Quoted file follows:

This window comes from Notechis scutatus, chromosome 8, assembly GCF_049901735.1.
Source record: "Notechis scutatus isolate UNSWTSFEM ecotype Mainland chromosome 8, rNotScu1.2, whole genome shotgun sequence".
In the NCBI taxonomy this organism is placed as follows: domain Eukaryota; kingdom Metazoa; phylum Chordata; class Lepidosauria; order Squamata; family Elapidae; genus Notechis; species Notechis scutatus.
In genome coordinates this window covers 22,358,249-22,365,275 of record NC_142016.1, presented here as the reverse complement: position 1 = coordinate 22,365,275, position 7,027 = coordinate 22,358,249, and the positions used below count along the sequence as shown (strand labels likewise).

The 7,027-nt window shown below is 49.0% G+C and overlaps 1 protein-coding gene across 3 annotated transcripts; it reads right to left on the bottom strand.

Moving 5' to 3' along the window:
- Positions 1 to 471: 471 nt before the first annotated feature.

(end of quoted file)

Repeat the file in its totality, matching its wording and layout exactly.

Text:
This window comes from Notechis scutatus, chromosome 8, assembly GCF_049901735.1.
Source record: "Notechis scutatus isolate UNSWTSFEM ecotype Mainland chromosome 8, rNotScu1.2, whole genome shotgun sequence".
In the NCBI taxonomy this organism is placed as follows: domain Eukaryota; kingdom Metazoa; phylum Chordata; class Lepidosauria; order Squamata; family Elapidae; genus Notechis; species Notechis scutatus.
In genome coordinates this window covers 22,358,249-22,365,275 of record NC_142016.1, presented here as the reverse complement: position 1 = coordinate 22,365,275, position 7,027 = coordinate 22,358,249, and the positions used below count along the sequence as shown (strand labels likewise).

The 7,027-nt window shown below is 49.0% G+C and overlaps 1 protein-coding gene across 3 annotated transcripts; it reads right to left on the bottom strand.

Moving 5' to 3' along the window:
- Positions 1 to 471: 471 nt before the first annotated feature.